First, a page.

Trigeminal Neuralgia

Have your face been in extremely painful condition? Probably you have a facial pain which is called Trigeminal Neuralgia (TN).

TN affects one of your largest nerves inside your head, the trigeminal nerve. This causes painful facial pain.

During the 18th century, Nicolaus Andre ( a French surgeon) named TN as tic douloureux (painful spasm). TN is also known as the most terrible pain known to man in early medical literature.

At the moment, TN still the most frequent facial pain and affects 3 to 6 people out of 100,000 annually. Most importantly, the incidence of TN increases along with the age.

50-year-old is usually the age at onset. TN disorder is more common in females, possibly because women tend to live longer than men, statistically.

Even if TN is known as one of the most painful afflictions, it is not fatal.

What is Trigeminal Neuralgia (TN)? TN is a painful condition characterized by lancinating (lightning-like) attacks of severe facial pain.

TN happens due to the disorder of the trigeminal nerve (the fifth cranial nerve).

There are two trigeminal nerve located in different areas. They are located on each side of the head.

These trigeminal nerves responsible in sending the following impulses:

  • Pain
  • Pressure
  • Touch
  • Temperature to the brain from the face, forehead, around the eyes, jaw and gums

Trigeminal nerve is also being the mediator of the pain by headache.

The diagnosis of TN primarily based on the history and neurological examination.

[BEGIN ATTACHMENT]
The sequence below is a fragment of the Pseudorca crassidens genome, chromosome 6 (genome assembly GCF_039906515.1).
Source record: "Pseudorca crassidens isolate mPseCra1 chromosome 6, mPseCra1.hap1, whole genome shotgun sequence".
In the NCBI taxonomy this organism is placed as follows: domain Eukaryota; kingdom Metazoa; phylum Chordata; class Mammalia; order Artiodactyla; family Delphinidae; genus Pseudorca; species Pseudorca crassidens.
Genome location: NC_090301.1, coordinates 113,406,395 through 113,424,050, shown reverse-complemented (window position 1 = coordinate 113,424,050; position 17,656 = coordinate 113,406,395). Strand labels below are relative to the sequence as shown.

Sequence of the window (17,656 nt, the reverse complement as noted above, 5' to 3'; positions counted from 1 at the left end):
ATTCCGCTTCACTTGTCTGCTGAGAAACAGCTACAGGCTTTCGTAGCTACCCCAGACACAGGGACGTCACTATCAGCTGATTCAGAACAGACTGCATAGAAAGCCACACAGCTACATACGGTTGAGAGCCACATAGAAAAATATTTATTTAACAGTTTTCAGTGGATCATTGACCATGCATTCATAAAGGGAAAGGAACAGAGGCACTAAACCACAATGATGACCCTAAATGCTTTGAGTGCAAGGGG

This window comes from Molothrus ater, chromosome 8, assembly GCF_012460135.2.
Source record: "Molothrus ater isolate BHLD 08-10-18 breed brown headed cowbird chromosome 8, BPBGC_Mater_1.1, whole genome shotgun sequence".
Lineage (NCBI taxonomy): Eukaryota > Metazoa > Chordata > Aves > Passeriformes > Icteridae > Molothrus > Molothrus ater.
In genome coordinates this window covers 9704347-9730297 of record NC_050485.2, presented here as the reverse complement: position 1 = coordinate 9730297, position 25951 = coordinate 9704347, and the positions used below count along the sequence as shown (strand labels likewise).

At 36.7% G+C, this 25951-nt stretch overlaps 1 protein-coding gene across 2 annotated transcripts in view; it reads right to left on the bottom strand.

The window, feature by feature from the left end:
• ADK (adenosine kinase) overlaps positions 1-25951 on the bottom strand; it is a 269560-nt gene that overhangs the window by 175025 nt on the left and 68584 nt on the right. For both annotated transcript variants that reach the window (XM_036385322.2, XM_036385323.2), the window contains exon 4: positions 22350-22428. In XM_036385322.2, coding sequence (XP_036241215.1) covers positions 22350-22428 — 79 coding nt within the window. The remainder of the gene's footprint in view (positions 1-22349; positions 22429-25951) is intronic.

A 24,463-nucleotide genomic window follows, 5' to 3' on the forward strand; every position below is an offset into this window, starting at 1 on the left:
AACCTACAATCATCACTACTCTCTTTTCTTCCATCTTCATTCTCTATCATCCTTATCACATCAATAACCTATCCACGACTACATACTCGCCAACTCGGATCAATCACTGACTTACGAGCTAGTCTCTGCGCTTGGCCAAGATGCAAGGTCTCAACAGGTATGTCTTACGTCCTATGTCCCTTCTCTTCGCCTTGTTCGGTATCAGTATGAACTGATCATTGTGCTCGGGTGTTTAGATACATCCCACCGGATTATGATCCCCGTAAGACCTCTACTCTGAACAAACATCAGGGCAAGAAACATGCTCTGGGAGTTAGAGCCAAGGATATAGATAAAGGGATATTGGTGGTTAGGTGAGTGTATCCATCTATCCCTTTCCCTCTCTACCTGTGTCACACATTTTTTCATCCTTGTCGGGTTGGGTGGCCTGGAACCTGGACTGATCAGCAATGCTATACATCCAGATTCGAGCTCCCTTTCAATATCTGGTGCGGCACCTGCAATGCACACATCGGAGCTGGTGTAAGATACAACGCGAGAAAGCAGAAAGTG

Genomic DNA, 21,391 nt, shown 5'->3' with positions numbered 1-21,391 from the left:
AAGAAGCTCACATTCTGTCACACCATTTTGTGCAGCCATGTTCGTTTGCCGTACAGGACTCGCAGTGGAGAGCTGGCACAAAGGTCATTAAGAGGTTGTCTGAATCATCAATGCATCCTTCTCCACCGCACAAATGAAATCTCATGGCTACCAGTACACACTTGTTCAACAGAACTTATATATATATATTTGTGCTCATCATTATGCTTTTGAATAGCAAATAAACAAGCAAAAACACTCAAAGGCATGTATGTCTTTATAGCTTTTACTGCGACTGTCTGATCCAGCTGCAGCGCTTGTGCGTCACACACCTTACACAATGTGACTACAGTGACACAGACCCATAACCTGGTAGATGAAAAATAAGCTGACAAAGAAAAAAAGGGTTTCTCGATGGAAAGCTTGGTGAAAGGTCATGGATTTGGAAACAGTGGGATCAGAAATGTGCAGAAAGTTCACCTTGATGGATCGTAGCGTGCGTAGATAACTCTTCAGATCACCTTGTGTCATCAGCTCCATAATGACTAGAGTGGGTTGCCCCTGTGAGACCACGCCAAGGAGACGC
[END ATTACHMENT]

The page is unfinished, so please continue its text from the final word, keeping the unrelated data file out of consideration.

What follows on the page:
The classic symptoms of TN are as follows:

  • Lancinating (lightning-like)
  • Excruciating
  • Intense
  • Happens suddenly
  • Unilateral face pain where the branches of the nerve are distributed
  • Lasts for several seconds to several minutes
  • May repeat several times a day for weeks or even months and then stop. TN might continue again after a period of time.

Typical triggers of TN are as follows:

  • Touching the face
  • Washing the face
  • Shaving
  • Brushing the teeth
  • Eating or drinking hot or cold substances
  • Talking
  • Yawning
  • Jarring the head

The point is, TN may occur spontaneously by sensory stimulation of areas in your face (forehead, lip, cheek, chin, tongue and others).

The diagnosis of TN is often difficult because of the wide variety of facial pain. Therefore, the diagnosis lies on the ability of the clinician or the doctor to recognize a specific pattern.

White and Sweet in their writing titled Pain and the Neurosurgeon helped in defining diagnostic criteria for TN. They identified five main clinical findings:

  • Pain is unilateral
  • Pain is paroxysmal
  • Pain is confined to the trigeminal distribution
  • Pain may be provoked by tactile triggers (light touch to the face)
  • Clinical sensory examination is normal

The criteria above were a great advance facilitating research and enabling accurate and early clinical recognition to TN syndrome.

At the present time, TN is divided into two groups.

Classical (primary)

Classical TN happens when the underlying cause is not known. Majority of TN sufferers are inside this category.

Symptomatic TN

Symptomatic TN happens when TN patients show the symptom of another disorder, such as trigeminal root, cerebellopontine angle, or multiple sclerosis and benign tumors of the Gasserian ganglion.

In the next article, we will write about causes of TN and related disorders.

Kindly bear in mind that this article is not intended to be the only source of information about Trigeminal Neuralgia (TN) and the diagnosis of TN. You better consult with your doctor and other healthcare professionals in order to get a better knowledge and information about TN and how it is diagnosed.

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